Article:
Korach, Datan and Aviram, and 250 leaders of Israel rebel against the authority of Moshe and Aharon. The rebellion results in their being swallowed by the earth. Many resent their death and blame Moshe. G-d's "anger" is manifest by a plague that besets the nation, and many thousands perish. Moshe intercedes once again for the people. He instructs Aharon to atone for them and the plague stops. Then G-d commands that staffs, each inscribed with the name of one of the tribes, be placed in the Mishkan. In the morning the staff of Levi, bearing Aharon's name, sprouts, buds, blossoms and yields ripe almonds. This provides Divine confirmation that Levi's tribe is chosen for priesthood and verifies Aharon's position as Kohen Gadol, High Priest. The specific duties of the levi'im and kohanim are stated. The kohanim were not to be landowners, but were to receive their sustenance from the tithes and other mandated gifts brought by the people. Also taught in this week's Parsha are laws of the first fruits, redemption of the firstborn, and other offerings.
“…all of them are holy… Why do you exalt yourself over the congregation of G-d?” (16:3)
Times were tough in the “tzena” – the period of rationing that followed the establishment of the State of Israel in 1948. A black market for luxury goods flourished. Of course, “luxury” is an infinitely elastic term; back in those days even a can of sardines would vie with a pair of silk stockings or perfume as a “luxury”.
Shmerel had such a can of sardines and he sold it to Beryl for a tidy profit. Beryl sold it to Bunim giving the price a healthy bump along the way. Bunim sold it on to Mendy, and Mendy to Chatzkel — with more hefty dividends on the investment.
Not wanting to consume his rare prize immediately, Chatzkel placed his can of sardines on the shelf as a trophy for all to see. After a couple of weeks, however, he could bear it no longer. He brought down the can of sardines and proceeded to open it with great ceremony.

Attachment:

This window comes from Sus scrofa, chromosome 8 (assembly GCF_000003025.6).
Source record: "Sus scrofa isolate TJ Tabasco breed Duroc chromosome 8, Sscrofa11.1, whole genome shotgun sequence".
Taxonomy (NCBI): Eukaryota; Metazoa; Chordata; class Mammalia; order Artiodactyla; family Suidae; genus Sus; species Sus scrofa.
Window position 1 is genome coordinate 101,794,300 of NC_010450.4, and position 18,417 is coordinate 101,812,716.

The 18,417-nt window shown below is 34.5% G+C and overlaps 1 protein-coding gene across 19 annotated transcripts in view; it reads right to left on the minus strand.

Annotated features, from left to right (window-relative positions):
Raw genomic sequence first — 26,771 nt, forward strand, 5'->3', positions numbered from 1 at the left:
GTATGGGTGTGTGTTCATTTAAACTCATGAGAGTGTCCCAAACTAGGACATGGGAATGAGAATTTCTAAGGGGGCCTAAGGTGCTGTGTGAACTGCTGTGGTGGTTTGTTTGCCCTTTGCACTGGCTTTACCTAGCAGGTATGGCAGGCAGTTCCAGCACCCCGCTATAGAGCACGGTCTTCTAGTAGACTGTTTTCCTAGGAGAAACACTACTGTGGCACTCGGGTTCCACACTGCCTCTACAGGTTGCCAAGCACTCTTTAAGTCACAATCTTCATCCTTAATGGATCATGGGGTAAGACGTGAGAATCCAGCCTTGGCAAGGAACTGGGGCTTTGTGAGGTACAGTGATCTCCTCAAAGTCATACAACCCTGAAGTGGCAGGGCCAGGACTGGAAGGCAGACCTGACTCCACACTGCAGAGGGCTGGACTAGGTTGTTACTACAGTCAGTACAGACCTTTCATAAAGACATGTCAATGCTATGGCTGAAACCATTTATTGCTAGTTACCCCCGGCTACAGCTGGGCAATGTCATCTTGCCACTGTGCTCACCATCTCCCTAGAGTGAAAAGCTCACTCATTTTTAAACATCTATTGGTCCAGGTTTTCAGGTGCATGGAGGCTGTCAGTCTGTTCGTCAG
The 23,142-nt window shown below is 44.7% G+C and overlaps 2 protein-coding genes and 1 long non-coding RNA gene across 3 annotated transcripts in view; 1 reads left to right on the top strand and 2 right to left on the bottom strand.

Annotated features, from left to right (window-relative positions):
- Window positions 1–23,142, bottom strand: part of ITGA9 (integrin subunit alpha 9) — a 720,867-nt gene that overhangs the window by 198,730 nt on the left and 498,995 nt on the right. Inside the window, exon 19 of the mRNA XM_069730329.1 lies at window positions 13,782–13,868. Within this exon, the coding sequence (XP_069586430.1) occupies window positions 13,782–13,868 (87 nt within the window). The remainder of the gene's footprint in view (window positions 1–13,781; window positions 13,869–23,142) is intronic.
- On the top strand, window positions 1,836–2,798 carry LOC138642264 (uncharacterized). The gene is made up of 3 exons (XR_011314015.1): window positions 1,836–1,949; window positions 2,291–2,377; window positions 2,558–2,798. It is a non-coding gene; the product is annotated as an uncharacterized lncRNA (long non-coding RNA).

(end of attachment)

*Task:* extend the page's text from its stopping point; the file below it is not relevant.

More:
The smell that emanated from the can defies description. The fish inside smelled like that they had been in there since the Flood – if not earlier.
Furious, Chatzkel rushed over to Mendy’s house.
“Mendy! Mendy! Those sardines you sold me! They were rotten!”
“Chatzkel? You opened the can?”
“Well of course I opened the can!”
“But Chatzkele, didn’t you know? Those sardines weren’t for eating, they were for selling!”
An idea can be like fish. If people don’t open it up and examine it, you can probably sell it down the line.
Thus it was with Korach.
Korach’s resentment against Moshe began either when Aharon was made Kohen Gadol, or when Elizafan ben Uziel, their cousin, was made head of the family of Kahat – and thus Korach’s superior. Korach felt that Elizafan had usurped his rightful place as head of the family.
At the time, Korach didn’t dare criticize Moshe, beloved as he was by the Jewish People. But after the debacle of the spies and the ensuing sentence that the entire generation should die in the desert, Moshe’s popularity “ratings” had slipped considerably.
Korach took advantage of this and sold the Jewish People an idea — that Moshe had no right to be their leader. This was plausible enough if you listened to Korach’s rhetoric, but it was as “rotten” as a can of ancient sardines if you bothered to open up the argument and examine it with your nose.